How to Play a Pair of 7s in Blackjack

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When you are dealt a pair of 7s in blackjack you have four viable playing options:
  • Hit
  • Split
  • Surrender
  • Stand
How to play blackjack with this hand and which strategy you should invoke depends upon what the dealer’s upcard is, the number of decks of cards being used, whether double down after pair splitting is allowed, and whether surrender is offered.

MULTI-DECK PLAYING STRATEGY

The basic playing strategy for multi-deck games is to split 7s against a dealer’s upcard of 2 through 7; otherwise hit.

Playing option in Pair of 7s hand in blackjack - Multi deck playing strategy

Note: The following abbreviations are used in the following color-coded charts. 
P = Split
H = Hit
Sus = Surrender if allowed, otherwise Stand
Suh = Surrender if allowed, otherwise Hit
Multi-Deck Playing Strategy
Dealer's Upcard
2 3 4 5 6 7 8 9 10 A
P P P P P P H H H H
 
 

DOUBLE-DECK PLAYING STRATEGY

If the playing rules allow doubling down after pair splitting (DAS):
  • You should split against a dealer upcard of 2-8
  • Hit against a dealer upcard of 9, 10, and Ace

 
Double-Deck Games with DAS 
Dealer's Upcard
2 3 4 5 6 7 8 9 10 A
P P P P P P P H H H
 
Double-Deck Games with NDAS 
Dealer's Upcard
2 3 4 5 6 7 8 9 10 A
P P P P P P H H H H
 

SINGLE-DECK PLAYING STRATEGY


The playing strategy for a pair of 7s in a single-deck game is slightly more complicated because in some cases, you will be standing or surrendering if the latter is allowed. (Although, as a general rule, surrender in a single-deck game is rarely offered in land-based and online casinos, if it is, you need to know when to surrender a pair of 7s.)

If the playing rules are DAS and S17 then:
  • You should split against a dealer’s upcard of 2-8
  • Hit against a dealer 9 and Ace upcard
  • Surrender against a dealer 10 if allowed, otherwise stand
Blackjack pair of 7s - single deck playing strategy
 
Single-Deck Games with S17 & DAS
Dealer's Upcard
2 3 4 5 6 7 8 9 10 A
P P P P P P P H Sus H
 
If the playing rules are S17 and NDAS then: 
  • You should split against a dealer’s upcard of 2-7
  • Hit against a blackjack dealer 8, 9, and Ace upcard
  • Surrender against a dealer 10 if allowed, otherwise stand
Single-Deck Games with S17 & NDAS
Dealer's Upcard
2 3 4 5 6 7 8 9 10 A
P P P P P P H H Sus H
 
If the playing rules are H17 & DAS then:
  • You should split against a dealer’s upcard of 2-7
  • Hit against a dealer 8 and 9 upcard
  • Surrender against a dealer 10 and Ace if allowed, otherwise stand against a 10, and hit against an Ace

H17 and DAS
Dealer's Upcard
2 3 4 5 6 7 8 9 10 A
P P P P P P H H Sus Sus


REASON FOR SPLITTING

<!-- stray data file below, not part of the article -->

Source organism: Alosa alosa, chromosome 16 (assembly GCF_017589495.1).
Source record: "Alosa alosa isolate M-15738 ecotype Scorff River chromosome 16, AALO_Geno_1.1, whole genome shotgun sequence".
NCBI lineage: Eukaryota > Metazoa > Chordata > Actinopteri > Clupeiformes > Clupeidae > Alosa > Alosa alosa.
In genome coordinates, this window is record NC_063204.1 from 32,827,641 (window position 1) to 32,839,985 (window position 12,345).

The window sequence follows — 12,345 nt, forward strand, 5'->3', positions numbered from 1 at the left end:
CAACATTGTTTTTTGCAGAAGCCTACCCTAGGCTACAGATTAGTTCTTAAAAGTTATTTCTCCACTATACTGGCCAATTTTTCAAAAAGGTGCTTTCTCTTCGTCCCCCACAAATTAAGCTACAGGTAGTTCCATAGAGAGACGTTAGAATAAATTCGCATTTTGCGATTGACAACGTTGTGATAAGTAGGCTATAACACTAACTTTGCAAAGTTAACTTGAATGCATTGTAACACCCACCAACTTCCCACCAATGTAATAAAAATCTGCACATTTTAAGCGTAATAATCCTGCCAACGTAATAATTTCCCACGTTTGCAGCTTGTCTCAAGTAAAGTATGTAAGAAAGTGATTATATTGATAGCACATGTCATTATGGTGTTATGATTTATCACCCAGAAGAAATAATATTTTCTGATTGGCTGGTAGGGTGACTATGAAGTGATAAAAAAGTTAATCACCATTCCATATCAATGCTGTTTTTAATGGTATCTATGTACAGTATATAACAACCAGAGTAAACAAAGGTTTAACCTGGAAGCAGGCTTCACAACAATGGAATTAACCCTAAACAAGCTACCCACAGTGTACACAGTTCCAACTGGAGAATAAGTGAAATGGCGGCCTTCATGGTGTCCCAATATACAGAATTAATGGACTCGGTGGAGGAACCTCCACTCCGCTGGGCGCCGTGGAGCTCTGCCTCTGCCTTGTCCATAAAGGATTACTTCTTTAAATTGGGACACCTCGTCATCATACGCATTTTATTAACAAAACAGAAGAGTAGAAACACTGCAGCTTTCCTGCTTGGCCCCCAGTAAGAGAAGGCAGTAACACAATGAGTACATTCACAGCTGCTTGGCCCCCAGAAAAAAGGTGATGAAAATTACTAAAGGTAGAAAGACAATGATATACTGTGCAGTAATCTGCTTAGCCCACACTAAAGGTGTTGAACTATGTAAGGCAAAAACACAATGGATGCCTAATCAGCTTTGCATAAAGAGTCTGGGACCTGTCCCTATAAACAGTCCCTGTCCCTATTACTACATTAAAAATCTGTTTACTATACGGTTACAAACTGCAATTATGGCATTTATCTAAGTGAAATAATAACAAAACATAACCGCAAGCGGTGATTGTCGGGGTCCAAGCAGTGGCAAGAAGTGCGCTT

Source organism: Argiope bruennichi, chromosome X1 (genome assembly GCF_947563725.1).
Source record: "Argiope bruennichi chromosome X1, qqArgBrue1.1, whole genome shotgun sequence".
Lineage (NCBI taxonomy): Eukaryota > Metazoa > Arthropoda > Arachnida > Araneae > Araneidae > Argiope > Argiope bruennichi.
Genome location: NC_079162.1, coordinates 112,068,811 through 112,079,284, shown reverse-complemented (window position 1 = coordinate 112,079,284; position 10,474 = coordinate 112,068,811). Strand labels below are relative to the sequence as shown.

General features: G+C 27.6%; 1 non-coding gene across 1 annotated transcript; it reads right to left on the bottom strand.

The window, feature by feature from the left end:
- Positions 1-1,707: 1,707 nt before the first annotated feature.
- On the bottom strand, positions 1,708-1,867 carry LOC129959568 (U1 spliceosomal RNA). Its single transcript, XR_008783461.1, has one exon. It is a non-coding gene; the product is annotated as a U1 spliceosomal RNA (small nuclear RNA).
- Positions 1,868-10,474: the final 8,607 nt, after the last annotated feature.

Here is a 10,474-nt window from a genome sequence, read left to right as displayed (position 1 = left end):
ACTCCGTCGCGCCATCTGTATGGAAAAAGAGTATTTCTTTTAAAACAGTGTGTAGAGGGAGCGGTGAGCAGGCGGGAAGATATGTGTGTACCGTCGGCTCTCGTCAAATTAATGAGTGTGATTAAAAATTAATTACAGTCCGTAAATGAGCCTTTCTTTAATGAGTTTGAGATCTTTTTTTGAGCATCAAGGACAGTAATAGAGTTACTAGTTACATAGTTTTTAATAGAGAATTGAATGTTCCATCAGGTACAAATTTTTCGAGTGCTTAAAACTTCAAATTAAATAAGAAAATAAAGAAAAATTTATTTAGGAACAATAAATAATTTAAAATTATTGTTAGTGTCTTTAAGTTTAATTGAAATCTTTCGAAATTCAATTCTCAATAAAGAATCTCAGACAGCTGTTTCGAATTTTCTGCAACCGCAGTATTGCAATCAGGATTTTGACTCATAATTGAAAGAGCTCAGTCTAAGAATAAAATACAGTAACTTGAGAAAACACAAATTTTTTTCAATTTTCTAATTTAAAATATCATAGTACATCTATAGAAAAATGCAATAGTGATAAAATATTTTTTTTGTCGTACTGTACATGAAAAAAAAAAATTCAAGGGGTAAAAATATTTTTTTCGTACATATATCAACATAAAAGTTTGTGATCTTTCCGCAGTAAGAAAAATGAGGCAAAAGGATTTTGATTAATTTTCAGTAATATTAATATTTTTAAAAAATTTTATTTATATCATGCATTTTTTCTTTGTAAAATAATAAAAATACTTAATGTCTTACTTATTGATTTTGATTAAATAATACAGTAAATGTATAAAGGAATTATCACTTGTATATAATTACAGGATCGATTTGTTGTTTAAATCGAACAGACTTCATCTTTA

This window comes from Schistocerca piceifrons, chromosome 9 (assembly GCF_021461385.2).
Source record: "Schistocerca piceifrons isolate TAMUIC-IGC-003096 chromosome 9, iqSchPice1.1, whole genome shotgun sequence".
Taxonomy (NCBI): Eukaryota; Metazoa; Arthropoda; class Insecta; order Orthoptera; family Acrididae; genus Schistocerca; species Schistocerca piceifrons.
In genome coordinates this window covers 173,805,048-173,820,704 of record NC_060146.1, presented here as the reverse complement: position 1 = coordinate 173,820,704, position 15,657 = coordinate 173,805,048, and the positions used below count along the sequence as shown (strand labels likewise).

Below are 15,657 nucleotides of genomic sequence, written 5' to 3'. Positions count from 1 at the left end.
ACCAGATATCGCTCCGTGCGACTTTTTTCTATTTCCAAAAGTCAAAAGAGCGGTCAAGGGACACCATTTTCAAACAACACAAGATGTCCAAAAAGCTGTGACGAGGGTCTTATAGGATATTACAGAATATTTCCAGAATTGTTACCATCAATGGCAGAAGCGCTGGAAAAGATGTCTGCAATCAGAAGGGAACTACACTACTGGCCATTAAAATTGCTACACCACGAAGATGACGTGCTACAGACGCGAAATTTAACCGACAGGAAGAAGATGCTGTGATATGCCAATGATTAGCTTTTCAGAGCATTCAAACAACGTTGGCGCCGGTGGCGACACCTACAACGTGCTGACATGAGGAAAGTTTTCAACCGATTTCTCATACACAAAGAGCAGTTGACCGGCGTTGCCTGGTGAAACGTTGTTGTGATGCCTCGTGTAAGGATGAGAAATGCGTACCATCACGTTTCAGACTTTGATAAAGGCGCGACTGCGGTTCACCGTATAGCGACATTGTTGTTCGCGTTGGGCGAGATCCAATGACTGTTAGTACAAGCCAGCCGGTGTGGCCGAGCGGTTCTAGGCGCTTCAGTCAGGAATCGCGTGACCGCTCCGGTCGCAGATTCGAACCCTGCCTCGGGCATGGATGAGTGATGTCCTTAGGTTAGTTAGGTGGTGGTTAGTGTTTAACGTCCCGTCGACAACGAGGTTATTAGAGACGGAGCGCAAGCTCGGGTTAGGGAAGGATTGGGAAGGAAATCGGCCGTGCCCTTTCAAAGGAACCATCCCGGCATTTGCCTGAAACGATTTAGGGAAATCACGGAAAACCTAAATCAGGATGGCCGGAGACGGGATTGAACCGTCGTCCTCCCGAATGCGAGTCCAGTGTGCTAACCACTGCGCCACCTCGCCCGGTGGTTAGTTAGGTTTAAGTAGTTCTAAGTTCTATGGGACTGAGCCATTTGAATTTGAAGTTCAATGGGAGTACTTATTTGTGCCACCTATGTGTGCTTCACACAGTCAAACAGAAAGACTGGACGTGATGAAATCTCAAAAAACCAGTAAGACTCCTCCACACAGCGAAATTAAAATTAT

Splitting 7s becomes the better option than hitting if it meets one of these criteria:
  • You will win more money on average
  • You will lose less money on average
  • You will turn a losing hand into a winning hand on average
Suppose you are playing a double-deck game with S17 and NDAS and the dealer’s upcard is a 2. You are the underdog regardless which strategy you invoke; however, splitting has a less negative expectation than hitting, making it the better play. (In other words, you’ll lose less money in the long run by playing two hands, each starting with a 7, than by playing one hand starting with a total of 14.)

Reason for splitting pair of 7s

In a single or double-deck game, a non-intuitive play is to split 7s against a dealer 8 upcard when the rules are DAS, and hit when the rule is NDAS. With the favorable option of DAS, when you split 7s and draw, say, a 4 to one or both 7s, you have a favorable total of 11 to double. With DAS, pair splitting becomes a less negative expectation than hitting against a dealer’s 8 upcard, making it the better play.

The reason you surrender a pair of 7s (14) in a single-deck game is because when you hold two sevens against a dealer 10 you would really like to draw another 7 so that your 21 would beat her potential 20. But two of the four sevens have already been removed, making your chances of getting one more seven remote. The result is that surrendering the 7s (14) becomes a better play than hitting (or splitting) in a single-deck game.

You may find the following five rules an easy way to remember how to play your 7s:
  • In multi-deck games, always split 7s against a dealer’s 2 through 7, otherwise hit
  • In double-deck games, split 7s against dealer’s 2-8 if DAS or 2-7 if NDAS; otherwise hit
  • In single-deck games with DAS, split against dealer 2 through 8, and surrender (or stand) against dealer 10 if S17, and surrender against a dealer 10 and Ace if H17, otherwise hit vs. Ace and stand vs. 10
  • In single-deck games with NDAS, split against a dealer 2 through 7, and surrender (or stand) against dealer 10 if S17, and surrender against a dealer 10 and Ace if H17, otherwise hit vs. Ace and stand vs. 10

RESPLITTING 7S

If the playing rules allow you to resplit, then it is advantageous for you to do so. For example, if you are dealt a pair of 7s against a dealer’s 5 upcard, you should split them. Suppose on the first 7, you are dealt another 7 on the draw.  You should resplit to form a third hand. If the casino allows resplits up to a total of four hands, then you should resplit again if you are dealt another 7. Resplitting pairs is a player-favorable option that you should always take advantage of.

Re-splitting 7s

 

SUMMARY

You will always win more or lose less if you follow the above basic playing strategy for playing a pair of 7s.

For a complete basic playing strategy for any set of playing rules, consult Chapter 3 in the Ultimate Blackjack Strategy Guide.